I want a small camera

Discussion in 'Mirrorless Digital Cameras' started by russ_albion, Mar 23, 2012.

  1. I want a small travel camera (that can shoot portrait and macro) with a dedicated ISO & exp comp buttons, good IQ, good ISO up to 800; good metering and good AF. Sony? Nikon? W/e as long as its not a dSLR
    To the point as I can be - tnx
  2. Canon S100 is one option.
  3. Id consider the S100, but not keen about Panasonic. Anyone tried the NEX or J1?
  4. Pocketable or just small? I went from an LX3 to an Olympus E-PM1 and couldn't be happier. Removable lenses, better image quality and the likes makes it a great camera. Just not as quick to change settings as with a camera with more external controls.
    EDIT: Just re-read your requirements. Exposure compensation is as easy as any other camera I have ever used. ISO is a little buried in menus, but not bad.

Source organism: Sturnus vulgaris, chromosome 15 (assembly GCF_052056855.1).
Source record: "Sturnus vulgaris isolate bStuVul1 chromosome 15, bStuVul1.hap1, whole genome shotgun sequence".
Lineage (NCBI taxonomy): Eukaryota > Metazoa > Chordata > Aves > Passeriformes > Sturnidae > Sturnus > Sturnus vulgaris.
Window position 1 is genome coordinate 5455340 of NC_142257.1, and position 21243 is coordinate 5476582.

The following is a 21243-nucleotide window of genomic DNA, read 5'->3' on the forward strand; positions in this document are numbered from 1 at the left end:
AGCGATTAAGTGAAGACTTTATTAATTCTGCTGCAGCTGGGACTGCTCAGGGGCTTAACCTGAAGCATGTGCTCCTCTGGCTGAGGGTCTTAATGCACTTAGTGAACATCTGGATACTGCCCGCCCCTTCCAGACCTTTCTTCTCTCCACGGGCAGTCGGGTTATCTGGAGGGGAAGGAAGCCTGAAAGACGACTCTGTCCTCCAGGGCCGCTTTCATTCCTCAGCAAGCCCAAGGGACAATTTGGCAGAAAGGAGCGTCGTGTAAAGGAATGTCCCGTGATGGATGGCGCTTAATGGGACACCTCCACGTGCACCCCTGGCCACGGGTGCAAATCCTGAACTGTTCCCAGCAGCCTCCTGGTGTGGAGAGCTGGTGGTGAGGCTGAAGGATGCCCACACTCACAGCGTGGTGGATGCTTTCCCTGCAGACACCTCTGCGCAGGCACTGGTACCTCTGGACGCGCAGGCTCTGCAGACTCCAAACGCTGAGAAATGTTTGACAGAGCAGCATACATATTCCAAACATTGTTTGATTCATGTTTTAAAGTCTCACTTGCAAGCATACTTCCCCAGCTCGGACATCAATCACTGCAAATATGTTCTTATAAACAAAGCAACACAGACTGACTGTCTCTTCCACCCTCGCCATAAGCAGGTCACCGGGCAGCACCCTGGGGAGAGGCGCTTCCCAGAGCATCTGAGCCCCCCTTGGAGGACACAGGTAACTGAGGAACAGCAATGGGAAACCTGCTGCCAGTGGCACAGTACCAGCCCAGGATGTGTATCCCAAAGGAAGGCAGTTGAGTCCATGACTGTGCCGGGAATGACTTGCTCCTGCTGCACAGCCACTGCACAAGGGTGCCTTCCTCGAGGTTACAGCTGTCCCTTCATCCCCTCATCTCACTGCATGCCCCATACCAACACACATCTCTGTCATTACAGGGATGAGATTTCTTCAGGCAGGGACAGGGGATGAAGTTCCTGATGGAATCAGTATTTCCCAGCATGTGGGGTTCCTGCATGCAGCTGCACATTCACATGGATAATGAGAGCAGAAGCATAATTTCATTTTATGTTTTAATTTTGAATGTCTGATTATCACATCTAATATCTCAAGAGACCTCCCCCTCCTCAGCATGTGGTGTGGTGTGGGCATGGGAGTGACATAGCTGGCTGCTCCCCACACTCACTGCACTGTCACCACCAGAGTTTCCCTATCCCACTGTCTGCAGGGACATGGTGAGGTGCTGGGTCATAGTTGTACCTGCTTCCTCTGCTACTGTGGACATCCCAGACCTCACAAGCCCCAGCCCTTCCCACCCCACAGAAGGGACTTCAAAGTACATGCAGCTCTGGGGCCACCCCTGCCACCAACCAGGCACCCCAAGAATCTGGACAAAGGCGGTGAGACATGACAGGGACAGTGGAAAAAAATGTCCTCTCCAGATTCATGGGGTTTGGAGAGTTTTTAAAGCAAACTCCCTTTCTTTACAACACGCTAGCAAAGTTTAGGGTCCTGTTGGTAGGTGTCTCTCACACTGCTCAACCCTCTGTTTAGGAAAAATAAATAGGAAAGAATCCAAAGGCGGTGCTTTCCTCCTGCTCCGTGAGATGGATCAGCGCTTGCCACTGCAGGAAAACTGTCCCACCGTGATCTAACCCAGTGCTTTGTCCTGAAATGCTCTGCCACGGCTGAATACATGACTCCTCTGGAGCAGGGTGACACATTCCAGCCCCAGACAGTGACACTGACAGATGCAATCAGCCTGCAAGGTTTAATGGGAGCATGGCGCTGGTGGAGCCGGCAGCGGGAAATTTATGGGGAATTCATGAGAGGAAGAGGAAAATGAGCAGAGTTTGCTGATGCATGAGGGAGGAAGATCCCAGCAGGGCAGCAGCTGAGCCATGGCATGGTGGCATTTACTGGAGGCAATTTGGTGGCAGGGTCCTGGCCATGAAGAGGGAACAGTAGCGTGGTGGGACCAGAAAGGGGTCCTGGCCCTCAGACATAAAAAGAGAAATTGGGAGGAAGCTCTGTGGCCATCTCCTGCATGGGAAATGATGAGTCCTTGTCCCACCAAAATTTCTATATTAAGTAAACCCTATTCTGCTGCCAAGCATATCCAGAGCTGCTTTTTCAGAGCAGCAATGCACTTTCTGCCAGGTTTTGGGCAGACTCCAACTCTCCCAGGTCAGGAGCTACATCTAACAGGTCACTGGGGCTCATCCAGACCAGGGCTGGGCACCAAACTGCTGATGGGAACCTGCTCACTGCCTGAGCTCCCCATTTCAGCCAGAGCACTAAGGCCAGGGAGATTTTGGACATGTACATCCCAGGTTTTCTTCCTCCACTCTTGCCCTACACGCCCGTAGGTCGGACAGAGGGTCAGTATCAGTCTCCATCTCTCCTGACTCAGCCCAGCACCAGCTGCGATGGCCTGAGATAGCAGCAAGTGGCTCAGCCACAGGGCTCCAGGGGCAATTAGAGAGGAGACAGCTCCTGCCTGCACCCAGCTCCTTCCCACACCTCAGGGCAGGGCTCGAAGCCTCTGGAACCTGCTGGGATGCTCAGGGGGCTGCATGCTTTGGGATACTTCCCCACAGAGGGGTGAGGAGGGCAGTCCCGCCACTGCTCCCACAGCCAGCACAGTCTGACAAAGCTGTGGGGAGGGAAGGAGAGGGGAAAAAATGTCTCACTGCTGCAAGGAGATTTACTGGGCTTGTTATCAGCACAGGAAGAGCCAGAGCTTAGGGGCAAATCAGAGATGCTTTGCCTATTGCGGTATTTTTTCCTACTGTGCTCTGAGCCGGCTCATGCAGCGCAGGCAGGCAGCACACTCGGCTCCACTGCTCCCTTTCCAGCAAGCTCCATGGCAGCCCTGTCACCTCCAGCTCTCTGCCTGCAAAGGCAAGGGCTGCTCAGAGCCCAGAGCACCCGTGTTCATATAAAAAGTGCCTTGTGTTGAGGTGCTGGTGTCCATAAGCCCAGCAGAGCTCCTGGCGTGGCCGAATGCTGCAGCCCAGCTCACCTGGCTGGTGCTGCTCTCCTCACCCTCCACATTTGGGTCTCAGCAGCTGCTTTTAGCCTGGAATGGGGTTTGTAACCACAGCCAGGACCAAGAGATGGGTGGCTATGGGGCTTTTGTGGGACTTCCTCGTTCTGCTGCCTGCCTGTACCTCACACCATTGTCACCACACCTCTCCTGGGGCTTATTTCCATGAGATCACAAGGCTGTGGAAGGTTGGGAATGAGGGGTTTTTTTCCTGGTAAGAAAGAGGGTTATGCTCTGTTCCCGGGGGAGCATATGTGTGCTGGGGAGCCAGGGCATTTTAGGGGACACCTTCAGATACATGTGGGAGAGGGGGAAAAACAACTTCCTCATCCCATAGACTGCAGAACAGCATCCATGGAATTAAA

5. I love my S100 but another one to consider is the PowerShot SX260HS. It just came out the first week of March; at least that's when our local Target got them. It succeeds the SX230HS which came out on top in DPReview's "Compact Travel Zoom Cameras" or some title close to that. This one, the SX260HS, has the Digic 5 processor and ISO is impressive up to 1600 (it goes up to 6400 but is pretty useless at that setting). The lens is slow (f/3.5-6.8) but with such good high ISO performance, it works out quite nicely. The lens' range is 25-500mm, and the camera is compact enough to put in your pocket. You have full control if you want it and "Smart Auto" if you don't. Exposure compensation is just a push on the rear dial while ISO settings require a couple of pushes on the "Set/Func" button. I carry mine in my jeans pocket when I'm out walking around. Definitely take a look at it. It's really a cool camera that I find myself using more than my 7D or S100 since buying it a couple of weeks ago just because it's fun to use!